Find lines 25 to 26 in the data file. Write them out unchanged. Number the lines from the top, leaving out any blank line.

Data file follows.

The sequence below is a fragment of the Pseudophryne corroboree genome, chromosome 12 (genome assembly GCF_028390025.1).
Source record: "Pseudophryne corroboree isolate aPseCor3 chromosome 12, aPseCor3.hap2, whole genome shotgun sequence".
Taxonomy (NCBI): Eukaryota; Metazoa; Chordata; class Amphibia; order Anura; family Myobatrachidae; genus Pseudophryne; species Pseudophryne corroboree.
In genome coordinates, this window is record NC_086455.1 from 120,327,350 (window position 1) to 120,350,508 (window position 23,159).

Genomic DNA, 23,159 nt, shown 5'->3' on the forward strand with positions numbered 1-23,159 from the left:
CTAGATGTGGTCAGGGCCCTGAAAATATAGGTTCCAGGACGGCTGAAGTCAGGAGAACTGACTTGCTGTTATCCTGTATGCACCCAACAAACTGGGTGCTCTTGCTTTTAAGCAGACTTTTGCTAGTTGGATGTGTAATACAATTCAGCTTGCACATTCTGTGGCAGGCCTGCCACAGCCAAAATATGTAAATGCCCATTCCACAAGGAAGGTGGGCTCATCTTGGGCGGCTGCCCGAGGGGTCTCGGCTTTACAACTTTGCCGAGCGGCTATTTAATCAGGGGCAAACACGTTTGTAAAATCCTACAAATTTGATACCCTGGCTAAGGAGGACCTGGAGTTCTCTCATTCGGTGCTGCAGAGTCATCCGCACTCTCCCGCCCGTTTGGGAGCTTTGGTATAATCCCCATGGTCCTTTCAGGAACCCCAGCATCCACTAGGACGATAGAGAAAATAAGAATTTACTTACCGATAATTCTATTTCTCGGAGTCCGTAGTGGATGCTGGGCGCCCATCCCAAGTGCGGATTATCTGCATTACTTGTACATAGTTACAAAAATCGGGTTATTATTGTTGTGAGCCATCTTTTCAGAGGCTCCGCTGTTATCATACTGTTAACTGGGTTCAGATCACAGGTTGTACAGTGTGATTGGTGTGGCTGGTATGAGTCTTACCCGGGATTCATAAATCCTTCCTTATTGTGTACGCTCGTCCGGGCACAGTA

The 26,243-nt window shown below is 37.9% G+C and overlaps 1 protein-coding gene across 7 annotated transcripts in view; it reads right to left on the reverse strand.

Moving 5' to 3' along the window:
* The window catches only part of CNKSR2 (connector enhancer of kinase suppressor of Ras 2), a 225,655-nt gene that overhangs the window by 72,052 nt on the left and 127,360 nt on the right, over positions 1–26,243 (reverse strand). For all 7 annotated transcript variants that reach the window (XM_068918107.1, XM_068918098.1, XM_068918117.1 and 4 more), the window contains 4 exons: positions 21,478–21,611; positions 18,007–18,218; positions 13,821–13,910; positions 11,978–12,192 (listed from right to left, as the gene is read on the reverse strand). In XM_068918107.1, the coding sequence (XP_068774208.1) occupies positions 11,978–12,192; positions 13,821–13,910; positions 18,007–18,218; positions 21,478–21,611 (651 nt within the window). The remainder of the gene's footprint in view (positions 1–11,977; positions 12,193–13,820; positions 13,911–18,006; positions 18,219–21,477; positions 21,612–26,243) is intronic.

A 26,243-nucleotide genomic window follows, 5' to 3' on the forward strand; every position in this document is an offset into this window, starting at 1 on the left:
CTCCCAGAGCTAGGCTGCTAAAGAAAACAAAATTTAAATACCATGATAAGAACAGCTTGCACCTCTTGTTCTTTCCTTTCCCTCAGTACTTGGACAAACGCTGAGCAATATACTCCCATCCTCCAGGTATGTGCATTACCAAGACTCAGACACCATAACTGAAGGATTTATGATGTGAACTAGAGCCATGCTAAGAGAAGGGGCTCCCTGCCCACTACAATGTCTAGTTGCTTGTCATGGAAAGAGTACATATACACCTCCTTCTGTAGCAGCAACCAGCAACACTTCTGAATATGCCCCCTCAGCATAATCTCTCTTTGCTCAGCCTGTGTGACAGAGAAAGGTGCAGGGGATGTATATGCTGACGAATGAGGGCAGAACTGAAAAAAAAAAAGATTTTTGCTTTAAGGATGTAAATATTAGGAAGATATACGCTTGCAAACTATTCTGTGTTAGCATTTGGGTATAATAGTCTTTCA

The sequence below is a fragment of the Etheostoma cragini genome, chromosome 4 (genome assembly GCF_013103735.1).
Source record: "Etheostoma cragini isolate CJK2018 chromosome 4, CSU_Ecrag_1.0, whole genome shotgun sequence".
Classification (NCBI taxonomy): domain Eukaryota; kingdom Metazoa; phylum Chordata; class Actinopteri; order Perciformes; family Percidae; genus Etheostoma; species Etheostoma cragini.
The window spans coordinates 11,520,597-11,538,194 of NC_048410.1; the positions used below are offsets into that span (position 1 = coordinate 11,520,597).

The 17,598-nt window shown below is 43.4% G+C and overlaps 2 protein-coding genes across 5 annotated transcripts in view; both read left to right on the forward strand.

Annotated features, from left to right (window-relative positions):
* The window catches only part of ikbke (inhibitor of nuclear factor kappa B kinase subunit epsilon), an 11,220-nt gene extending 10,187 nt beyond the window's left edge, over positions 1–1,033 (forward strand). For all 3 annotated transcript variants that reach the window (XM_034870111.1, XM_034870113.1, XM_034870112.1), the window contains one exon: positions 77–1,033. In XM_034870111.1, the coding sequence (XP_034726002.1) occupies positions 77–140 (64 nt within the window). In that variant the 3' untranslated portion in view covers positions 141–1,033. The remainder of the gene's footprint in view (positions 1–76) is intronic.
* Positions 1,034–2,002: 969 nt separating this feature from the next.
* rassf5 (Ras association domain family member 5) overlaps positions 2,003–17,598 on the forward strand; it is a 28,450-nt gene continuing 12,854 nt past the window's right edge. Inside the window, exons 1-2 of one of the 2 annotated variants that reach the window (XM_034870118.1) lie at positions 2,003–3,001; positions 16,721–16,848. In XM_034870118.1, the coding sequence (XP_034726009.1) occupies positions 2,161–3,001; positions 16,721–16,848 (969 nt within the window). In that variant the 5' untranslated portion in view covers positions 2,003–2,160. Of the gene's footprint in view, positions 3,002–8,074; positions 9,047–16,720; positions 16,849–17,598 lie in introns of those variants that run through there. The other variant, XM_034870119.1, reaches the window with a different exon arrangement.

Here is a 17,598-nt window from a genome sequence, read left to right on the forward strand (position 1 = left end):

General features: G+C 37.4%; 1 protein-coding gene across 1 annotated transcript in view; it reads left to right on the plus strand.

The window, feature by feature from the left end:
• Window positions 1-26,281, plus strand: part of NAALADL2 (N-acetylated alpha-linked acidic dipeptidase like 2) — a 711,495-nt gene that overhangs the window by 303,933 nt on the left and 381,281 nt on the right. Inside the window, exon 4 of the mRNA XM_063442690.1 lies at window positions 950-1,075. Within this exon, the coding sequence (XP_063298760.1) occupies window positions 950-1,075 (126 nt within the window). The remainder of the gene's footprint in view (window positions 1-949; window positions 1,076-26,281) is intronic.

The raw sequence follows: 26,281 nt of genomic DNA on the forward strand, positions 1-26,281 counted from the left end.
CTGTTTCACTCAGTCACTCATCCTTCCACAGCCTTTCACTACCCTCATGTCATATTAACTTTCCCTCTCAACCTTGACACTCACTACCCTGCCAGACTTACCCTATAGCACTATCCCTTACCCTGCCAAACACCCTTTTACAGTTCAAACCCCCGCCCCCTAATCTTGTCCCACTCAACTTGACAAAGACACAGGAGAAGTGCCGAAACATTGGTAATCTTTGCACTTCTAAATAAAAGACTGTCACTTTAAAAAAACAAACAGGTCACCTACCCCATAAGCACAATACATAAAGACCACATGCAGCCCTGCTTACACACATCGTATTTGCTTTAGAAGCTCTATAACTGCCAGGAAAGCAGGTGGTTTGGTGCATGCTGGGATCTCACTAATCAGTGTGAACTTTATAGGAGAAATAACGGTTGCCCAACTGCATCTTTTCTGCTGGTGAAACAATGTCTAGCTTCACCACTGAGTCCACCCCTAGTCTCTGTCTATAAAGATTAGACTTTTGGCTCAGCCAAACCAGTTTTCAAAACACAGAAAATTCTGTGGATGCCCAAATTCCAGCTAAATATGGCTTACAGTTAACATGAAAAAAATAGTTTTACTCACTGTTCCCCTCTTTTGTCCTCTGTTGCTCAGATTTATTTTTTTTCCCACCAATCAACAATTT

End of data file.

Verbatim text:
The raw sequence follows: 26,281 nt of genomic DNA on the forward strand, positions 1-26,281 counted from the left end.
CTGTTTCACTCAGTCACTCATCCTTCCACAGCCTTTCACTACCCTCATGTCATATTAACTTTCCCTCTCAACCTTGACACTCACTACCCTGCCAGACTTACCCTATAGCACTATCCCTTACCCTGCCAAACACCCTTTTACAGTTCAAACCCCCGCCCCCTAATCTTGTCCCACTCAACTTGACAAAGACACAGGAGAAGTGCCGAAACATTGGTAATCTTTGCACTTCTAAATAAAAGACTGTCACTTTAAAAAAACAAACAGGTCACCTACCCCATAAGCACAATACATAAAGACCACATGCAGCCCTGCTTACACACATCGTATTTGCTTTAGAAGCTCTATAACTGCCAGGAAAGCAGGTGGTTTGGTGCATGCTGGGATCTCACTAATCAGTGTGAACTTTATAGGAGAAATAACGGTTGCCCAACTGCATCTTTTCTGCTGGTGAAACAATGTCTAGCTTCACCACTGAGTCCACCCCTAGTCTCTGTCTATAAAGATTAGACTTTTGGCTCAGCCAAACCAGTTTTCAAAACACAGAAAATTCTGTGGATGCCCAAATTCCAGCTAAATATGGCTTACAGTTAACATGAAAAAAATAGTTTTACTCACTGTTCCCCTCTTTTGTCCTCTGTTGCTCAGATTTATTTTTTTTCCCACCAATCAACAATTT